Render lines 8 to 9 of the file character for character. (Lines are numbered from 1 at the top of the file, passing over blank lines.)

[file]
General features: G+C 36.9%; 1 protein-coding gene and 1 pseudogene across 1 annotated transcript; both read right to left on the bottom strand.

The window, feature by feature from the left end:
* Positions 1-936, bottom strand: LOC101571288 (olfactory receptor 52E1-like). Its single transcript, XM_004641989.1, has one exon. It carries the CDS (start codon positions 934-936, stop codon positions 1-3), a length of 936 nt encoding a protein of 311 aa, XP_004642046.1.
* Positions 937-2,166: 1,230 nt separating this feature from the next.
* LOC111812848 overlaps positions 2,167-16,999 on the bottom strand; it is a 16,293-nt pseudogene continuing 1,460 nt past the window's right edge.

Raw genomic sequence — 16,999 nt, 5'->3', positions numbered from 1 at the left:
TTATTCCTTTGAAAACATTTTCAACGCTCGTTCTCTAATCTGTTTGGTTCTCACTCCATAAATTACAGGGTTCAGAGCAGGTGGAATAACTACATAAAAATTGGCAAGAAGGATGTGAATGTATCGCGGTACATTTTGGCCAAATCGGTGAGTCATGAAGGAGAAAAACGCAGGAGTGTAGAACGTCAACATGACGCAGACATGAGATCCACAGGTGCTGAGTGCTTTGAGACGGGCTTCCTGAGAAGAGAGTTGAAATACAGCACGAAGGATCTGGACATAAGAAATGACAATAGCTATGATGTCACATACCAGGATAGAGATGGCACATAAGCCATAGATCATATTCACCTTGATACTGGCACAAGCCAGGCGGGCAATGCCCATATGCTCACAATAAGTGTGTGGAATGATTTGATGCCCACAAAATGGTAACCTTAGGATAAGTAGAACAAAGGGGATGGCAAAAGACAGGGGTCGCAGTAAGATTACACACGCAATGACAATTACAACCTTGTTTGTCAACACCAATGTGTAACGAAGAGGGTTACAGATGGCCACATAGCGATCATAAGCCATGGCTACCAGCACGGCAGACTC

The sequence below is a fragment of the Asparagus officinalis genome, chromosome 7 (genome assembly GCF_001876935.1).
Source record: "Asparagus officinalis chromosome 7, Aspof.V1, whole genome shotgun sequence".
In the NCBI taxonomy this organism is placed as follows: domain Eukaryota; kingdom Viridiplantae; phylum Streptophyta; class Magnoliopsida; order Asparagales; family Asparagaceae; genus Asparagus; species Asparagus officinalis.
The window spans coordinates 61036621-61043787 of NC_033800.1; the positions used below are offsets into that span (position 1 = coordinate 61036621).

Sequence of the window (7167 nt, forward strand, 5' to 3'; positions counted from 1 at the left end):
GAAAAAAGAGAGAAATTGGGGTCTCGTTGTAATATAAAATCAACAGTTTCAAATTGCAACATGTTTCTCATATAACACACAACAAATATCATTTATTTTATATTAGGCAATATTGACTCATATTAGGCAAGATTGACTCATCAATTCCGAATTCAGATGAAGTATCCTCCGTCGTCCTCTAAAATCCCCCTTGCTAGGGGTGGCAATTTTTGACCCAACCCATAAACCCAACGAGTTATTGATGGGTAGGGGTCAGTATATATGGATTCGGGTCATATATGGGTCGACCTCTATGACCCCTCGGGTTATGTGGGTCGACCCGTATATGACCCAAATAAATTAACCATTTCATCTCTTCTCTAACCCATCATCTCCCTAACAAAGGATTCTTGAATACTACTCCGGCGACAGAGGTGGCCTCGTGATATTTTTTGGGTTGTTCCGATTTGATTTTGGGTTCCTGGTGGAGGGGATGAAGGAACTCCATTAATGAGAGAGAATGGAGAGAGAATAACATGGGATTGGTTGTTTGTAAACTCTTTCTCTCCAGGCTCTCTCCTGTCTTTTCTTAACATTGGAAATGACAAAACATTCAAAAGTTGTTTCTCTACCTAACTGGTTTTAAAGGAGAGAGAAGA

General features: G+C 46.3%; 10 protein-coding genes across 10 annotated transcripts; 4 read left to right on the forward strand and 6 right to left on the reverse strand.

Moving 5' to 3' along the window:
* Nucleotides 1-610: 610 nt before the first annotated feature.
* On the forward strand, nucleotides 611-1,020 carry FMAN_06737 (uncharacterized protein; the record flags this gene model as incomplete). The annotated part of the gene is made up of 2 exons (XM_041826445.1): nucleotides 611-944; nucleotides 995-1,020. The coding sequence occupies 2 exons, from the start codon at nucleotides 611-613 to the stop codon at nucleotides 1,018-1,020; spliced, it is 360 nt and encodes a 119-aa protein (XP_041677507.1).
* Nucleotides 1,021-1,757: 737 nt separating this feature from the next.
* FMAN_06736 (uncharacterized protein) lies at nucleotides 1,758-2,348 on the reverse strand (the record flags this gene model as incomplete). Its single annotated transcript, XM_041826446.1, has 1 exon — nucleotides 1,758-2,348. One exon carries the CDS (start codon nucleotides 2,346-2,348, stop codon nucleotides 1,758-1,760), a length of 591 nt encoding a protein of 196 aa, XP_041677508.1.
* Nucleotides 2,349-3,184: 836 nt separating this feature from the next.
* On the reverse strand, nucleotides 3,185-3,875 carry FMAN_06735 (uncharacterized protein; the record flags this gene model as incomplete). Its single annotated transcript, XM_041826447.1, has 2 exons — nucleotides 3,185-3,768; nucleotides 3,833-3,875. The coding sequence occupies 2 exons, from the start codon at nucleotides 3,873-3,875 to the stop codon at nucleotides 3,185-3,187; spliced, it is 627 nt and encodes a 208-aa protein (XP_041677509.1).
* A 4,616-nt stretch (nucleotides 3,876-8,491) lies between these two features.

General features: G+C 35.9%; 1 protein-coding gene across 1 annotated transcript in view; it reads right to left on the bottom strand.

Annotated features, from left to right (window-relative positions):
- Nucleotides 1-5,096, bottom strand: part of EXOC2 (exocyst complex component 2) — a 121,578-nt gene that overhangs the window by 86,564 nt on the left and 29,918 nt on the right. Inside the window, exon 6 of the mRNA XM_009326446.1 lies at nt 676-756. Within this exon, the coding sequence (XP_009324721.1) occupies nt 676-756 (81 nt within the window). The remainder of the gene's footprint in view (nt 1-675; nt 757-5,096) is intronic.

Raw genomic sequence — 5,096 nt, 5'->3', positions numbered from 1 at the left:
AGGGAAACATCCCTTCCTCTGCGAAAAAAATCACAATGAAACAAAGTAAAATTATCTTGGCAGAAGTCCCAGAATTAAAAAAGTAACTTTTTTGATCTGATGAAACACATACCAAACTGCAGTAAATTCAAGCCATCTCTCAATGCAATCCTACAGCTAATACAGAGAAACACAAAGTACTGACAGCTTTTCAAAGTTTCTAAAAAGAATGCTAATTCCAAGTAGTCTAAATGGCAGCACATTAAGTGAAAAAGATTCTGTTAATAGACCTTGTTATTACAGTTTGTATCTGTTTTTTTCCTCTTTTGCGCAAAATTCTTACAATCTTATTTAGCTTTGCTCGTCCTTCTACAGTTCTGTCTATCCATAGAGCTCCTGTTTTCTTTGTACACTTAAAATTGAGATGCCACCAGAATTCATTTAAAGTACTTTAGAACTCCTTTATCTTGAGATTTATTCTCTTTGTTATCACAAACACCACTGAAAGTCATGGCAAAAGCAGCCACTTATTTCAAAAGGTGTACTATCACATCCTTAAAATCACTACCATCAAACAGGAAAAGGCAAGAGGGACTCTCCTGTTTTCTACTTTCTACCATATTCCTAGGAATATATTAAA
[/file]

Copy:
The sequence below is a fragment of the Asparagus officinalis genome, chromosome 7 (genome assembly GCF_001876935.1).
Source record: "Asparagus officinalis chromosome 7, Aspof.V1, whole genome shotgun sequence".